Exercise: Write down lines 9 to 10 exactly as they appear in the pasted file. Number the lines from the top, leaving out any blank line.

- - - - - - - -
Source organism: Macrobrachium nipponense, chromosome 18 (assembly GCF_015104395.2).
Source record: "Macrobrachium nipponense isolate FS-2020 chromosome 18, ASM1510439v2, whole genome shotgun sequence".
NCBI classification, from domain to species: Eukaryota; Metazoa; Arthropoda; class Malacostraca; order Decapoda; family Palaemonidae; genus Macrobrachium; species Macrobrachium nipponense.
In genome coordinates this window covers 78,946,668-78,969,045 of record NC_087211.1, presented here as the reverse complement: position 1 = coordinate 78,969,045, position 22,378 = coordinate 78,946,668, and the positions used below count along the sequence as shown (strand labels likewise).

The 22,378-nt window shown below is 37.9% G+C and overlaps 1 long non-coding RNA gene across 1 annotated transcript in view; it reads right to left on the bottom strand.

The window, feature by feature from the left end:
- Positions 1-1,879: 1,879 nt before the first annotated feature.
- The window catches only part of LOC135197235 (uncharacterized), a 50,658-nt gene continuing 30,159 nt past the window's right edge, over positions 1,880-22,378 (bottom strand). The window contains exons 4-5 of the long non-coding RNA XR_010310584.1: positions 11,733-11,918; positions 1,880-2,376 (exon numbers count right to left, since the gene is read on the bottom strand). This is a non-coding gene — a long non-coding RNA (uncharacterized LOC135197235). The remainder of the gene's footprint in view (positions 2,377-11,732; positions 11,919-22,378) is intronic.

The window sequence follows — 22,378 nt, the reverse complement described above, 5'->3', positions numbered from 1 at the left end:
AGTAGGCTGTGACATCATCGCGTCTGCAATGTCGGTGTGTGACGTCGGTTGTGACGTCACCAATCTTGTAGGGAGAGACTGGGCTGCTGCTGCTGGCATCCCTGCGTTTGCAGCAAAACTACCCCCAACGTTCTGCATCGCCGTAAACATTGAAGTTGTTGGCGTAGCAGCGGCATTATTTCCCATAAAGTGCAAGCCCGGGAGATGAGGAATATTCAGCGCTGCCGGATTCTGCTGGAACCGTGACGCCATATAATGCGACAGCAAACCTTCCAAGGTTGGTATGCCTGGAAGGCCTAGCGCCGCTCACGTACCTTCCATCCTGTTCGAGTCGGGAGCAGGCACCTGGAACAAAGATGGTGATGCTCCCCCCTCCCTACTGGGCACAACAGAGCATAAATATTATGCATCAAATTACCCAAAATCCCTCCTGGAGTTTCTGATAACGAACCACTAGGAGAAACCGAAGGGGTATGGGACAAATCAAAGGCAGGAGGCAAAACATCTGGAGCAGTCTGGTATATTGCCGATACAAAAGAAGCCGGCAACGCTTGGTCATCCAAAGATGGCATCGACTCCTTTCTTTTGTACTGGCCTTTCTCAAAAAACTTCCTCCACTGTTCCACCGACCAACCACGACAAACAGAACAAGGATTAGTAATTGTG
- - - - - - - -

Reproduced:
The window sequence follows — 22,378 nt, the reverse complement described above, 5'->3', positions numbered from 1 at the left end:
AGTAGGCTGTGACATCATCGCGTCTGCAATGTCGGTGTGTGACGTCGGTTGTGACGTCACCAATCTTGTAGGGAGAGACTGGGCTGCTGCTGCTGGCATCCCTGCGTTTGCAGCAAAACTACCCCCAACGTTCTGCATCGCCGTAAACATTGAAGTTGTTGGCGTAGCAGCGGCATTATTTCCCATAAAGTGCAAGCCCGGGAGATGAGGAATATTCAGCGCTGCCGGATTCTGCTGGAACCGTGACGCCATATAATGCGACAGCAAACCTTCCAAGGTTGGTATGCCTGGAAGGCCTAGCGCCGCTCACGTACCTTCCATCCTGTTCGAGTCGGGAGCAGGCACCTGGAACAAAGATGGTGATGCTCCCCCCTCCCTACTGGGCACAACAGAGCATAAATATTATGCATCAAATTACCCAAAATCCCTCCTGGAGTTTCTGATAACGAACCACTAGGAGAAACCGAAGGGGTATGGGACAAATCAAAGGCAGGAGGCAAAACATCTGGAGCAGTCTGGTATATTGCCGATACAAAAGAAGCCGGCAACGCTTGGTCATCCAAAGATGGCATCGACTCCTTTCTTTTGTACTGGCCTTTCTCAAAAAACTTCCTCCACTGTTCCACCGACCAACCACGACAAACAGAACAAGGATTAGTAATTGTG